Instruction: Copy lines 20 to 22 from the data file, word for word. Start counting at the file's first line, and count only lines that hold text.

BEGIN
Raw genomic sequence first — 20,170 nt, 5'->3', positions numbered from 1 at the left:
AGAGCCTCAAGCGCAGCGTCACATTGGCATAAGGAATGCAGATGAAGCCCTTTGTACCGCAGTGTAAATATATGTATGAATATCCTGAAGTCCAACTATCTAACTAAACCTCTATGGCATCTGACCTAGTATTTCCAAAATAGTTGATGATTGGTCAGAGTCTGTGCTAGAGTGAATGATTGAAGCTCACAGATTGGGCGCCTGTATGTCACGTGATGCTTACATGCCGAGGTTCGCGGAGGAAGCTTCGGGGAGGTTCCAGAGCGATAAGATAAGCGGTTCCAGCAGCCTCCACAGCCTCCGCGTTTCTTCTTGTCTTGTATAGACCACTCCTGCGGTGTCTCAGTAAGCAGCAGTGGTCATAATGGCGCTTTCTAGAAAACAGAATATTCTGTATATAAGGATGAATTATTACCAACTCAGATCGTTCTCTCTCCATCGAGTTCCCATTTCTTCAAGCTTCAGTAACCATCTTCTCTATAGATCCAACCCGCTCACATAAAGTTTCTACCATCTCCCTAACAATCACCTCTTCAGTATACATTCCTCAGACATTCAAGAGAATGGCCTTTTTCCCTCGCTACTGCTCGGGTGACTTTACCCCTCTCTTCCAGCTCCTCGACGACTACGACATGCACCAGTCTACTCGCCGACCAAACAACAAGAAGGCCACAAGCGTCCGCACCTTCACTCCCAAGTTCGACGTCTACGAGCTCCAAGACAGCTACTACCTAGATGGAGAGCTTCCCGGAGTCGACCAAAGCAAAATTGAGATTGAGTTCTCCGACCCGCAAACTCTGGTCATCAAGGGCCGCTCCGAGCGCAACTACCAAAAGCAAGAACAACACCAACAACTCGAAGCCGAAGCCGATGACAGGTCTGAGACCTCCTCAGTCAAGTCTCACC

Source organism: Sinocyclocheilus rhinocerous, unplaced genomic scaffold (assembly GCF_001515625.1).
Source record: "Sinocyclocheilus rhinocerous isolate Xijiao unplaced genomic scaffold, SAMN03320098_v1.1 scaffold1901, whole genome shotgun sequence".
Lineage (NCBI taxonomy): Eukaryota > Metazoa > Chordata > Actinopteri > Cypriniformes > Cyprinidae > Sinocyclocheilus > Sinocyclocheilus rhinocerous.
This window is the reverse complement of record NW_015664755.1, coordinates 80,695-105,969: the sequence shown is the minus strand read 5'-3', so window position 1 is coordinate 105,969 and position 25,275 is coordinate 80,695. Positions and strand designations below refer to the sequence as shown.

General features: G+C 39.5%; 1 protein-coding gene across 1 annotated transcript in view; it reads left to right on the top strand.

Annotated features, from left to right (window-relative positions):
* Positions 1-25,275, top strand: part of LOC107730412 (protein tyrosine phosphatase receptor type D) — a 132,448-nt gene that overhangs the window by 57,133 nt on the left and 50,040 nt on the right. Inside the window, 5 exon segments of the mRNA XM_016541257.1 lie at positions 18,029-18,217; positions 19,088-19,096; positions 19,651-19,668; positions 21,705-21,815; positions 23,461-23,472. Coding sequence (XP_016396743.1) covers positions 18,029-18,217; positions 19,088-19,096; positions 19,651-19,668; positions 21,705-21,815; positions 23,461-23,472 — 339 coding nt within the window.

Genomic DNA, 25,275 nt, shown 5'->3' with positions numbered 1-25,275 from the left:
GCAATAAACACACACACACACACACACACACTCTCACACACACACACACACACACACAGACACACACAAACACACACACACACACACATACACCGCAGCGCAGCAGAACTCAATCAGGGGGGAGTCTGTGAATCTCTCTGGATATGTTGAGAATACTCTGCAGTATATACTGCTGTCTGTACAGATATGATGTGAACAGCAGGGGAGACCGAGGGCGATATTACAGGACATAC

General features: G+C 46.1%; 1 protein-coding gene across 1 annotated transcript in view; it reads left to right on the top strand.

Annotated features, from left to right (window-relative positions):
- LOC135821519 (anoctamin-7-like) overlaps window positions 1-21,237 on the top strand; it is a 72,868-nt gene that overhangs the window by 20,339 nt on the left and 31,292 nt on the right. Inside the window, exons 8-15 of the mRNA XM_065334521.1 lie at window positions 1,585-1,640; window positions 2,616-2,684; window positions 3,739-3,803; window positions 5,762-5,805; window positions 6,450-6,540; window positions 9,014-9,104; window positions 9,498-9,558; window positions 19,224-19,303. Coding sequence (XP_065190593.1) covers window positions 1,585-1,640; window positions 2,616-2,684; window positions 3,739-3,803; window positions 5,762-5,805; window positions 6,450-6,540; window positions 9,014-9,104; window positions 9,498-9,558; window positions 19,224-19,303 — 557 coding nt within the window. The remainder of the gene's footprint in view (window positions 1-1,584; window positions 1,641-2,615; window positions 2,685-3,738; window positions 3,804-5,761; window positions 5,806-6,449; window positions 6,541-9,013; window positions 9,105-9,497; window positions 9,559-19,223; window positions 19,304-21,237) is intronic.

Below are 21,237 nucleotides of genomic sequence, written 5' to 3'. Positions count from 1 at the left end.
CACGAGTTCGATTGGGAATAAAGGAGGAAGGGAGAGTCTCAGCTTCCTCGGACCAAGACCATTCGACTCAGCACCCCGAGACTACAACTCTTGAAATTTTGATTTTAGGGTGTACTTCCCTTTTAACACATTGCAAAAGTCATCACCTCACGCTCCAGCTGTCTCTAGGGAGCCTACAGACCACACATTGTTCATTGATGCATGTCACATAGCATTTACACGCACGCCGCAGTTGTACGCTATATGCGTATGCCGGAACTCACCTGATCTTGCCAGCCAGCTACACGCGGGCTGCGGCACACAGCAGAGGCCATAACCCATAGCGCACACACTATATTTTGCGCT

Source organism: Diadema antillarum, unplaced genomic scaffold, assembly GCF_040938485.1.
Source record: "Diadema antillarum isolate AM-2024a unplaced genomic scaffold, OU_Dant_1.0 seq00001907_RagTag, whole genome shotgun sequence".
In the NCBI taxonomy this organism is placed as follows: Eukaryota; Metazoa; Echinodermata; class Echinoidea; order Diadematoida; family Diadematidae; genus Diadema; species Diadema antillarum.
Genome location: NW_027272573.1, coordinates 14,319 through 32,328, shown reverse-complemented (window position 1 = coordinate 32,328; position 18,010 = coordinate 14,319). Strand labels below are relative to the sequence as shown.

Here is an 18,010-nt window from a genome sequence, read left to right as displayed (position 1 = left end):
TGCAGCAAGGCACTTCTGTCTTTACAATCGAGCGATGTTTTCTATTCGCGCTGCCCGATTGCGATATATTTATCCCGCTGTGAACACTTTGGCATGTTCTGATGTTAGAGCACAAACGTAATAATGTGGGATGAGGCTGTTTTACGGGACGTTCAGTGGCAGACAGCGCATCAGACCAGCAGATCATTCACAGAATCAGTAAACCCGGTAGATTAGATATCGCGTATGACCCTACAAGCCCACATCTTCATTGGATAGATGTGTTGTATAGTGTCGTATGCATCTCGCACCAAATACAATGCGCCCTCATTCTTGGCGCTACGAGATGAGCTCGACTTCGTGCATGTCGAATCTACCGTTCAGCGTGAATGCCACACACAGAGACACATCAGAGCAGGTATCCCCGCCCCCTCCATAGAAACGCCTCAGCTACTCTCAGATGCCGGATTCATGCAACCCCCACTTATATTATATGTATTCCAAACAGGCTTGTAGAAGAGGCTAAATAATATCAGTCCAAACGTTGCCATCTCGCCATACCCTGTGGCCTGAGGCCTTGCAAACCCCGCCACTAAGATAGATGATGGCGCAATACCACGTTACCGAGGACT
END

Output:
Genome location: NW_027272573.1, coordinates 14,319 through 32,328, shown reverse-complemented (window position 1 = coordinate 32,328; position 18,010 = coordinate 14,319). Strand labels below are relative to the sequence as shown.

Here is an 18,010-nt window from a genome sequence, read left to right as displayed (position 1 = left end):
TGCAGCAAGGCACTTCTGTCTTTACAATCGAGCGATGTTTTCTATTCGCGCTGCCCGATTGCGATATATTTATCCCGCTGTGAACACTTTGGCATGTTCTGATGTTAGAGCACAAACGTAATAATGTGGGATGAGGCTGTTTTACGGGACGTTCAGTGGCAGACAGCGCATCAGACCAGCAGATCATTCACAGAATCAGTAAACCCGGTAGATTAGATATCGCGTATGACCCTACAAGCCCACATCTTCATTGGATAGATGTGTTGTATAGTGTCGTATGCATCTCGCACCAAATACAATGCGCCCTCATTCTTGGCGCTACGAGATGAGCTCGACTTCGTGCATGTCGAATCTACCGTTCAGCGTGAATGCCACACACAGAGACACATCAGAGCAGGTATCCCCGCCCCCTCCATAGAAACGCCTCAGCTACTCTCAGATGCCGGATTCATGCAACCCCCACTTATATTATATGTATTCCAAACAGGCTTGTAGAAGAGGCTAAATAATATCAGTCCAAACGTTGCCATCTCGCCATACCCTGTGGCCTGAGGCCTTGCAAACCCCGCCACTAAGATAGATGATGGCGCAATACCACGTTACCGAGGACT